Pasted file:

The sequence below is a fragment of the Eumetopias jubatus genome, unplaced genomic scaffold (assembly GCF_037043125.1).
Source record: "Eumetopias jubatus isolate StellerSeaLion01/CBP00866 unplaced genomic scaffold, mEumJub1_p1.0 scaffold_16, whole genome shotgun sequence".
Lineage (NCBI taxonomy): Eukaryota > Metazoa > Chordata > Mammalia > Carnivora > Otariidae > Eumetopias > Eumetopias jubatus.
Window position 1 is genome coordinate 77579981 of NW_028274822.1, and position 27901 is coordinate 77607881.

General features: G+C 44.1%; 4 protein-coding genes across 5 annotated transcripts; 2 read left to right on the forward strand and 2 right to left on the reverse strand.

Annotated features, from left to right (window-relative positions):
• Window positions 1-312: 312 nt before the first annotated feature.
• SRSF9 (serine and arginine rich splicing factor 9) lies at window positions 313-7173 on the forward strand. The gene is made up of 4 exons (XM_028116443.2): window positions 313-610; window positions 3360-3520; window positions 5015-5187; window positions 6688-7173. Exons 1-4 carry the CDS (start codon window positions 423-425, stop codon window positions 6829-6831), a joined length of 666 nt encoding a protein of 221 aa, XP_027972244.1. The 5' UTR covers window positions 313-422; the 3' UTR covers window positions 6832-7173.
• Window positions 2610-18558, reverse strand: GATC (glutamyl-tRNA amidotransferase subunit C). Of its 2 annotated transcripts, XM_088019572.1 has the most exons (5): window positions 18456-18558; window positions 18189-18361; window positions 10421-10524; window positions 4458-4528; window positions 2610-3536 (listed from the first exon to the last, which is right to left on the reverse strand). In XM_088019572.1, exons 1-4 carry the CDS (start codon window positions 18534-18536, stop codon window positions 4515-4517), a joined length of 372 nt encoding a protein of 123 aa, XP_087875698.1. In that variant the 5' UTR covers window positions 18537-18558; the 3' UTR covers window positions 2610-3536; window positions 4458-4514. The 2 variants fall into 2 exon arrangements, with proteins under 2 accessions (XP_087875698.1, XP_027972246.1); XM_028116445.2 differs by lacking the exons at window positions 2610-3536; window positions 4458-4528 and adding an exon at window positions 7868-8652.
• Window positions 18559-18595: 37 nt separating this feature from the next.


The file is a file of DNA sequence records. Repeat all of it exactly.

The sequence below is a fragment of the Eumetopias jubatus genome, unplaced genomic scaffold (assembly GCF_037043125.1).
Source record: "Eumetopias jubatus isolate StellerSeaLion01/CBP00866 unplaced genomic scaffold, mEumJub1_p1.0 scaffold_16, whole genome shotgun sequence".
Lineage (NCBI taxonomy): Eukaryota > Metazoa > Chordata > Mammalia > Carnivora > Otariidae > Eumetopias > Eumetopias jubatus.
Window position 1 is genome coordinate 77579981 of NW_028274822.1, and position 27901 is coordinate 77607881.

General features: G+C 44.1%; 4 protein-coding genes across 5 annotated transcripts; 2 read left to right on the forward strand and 2 right to left on the reverse strand.

Annotated features, from left to right (window-relative positions):
• Window positions 1-312: 312 nt before the first annotated feature.
• SRSF9 (serine and arginine rich splicing factor 9) lies at window positions 313-7173 on the forward strand. The gene is made up of 4 exons (XM_028116443.2): window positions 313-610; window positions 3360-3520; window positions 5015-5187; window positions 6688-7173. Exons 1-4 carry the CDS (start codon window positions 423-425, stop codon window positions 6829-6831), a joined length of 666 nt encoding a protein of 221 aa, XP_027972244.1. The 5' UTR covers window positions 313-422; the 3' UTR covers window positions 6832-7173.
• Window positions 2610-18558, reverse strand: GATC (glutamyl-tRNA amidotransferase subunit C). Of its 2 annotated transcripts, XM_088019572.1 has the most exons (5): window positions 18456-18558; window positions 18189-18361; window positions 10421-10524; window positions 4458-4528; window positions 2610-3536 (listed from the first exon to the last, which is right to left on the reverse strand). In XM_088019572.1, exons 1-4 carry the CDS (start codon window positions 18534-18536, stop codon window positions 4515-4517), a joined length of 372 nt encoding a protein of 123 aa, XP_087875698.1. In that variant the 5' UTR covers window positions 18537-18558; the 3' UTR covers window positions 2610-3536; window positions 4458-4514. The 2 variants fall into 2 exon arrangements, with proteins under 2 accessions (XP_087875698.1, XP_027972246.1); XM_028116445.2 differs by lacking the exons at window positions 2610-3536; window positions 4458-4528 and adding an exon at window positions 7868-8652.
• Window positions 18559-18595: 37 nt separating this feature from the next.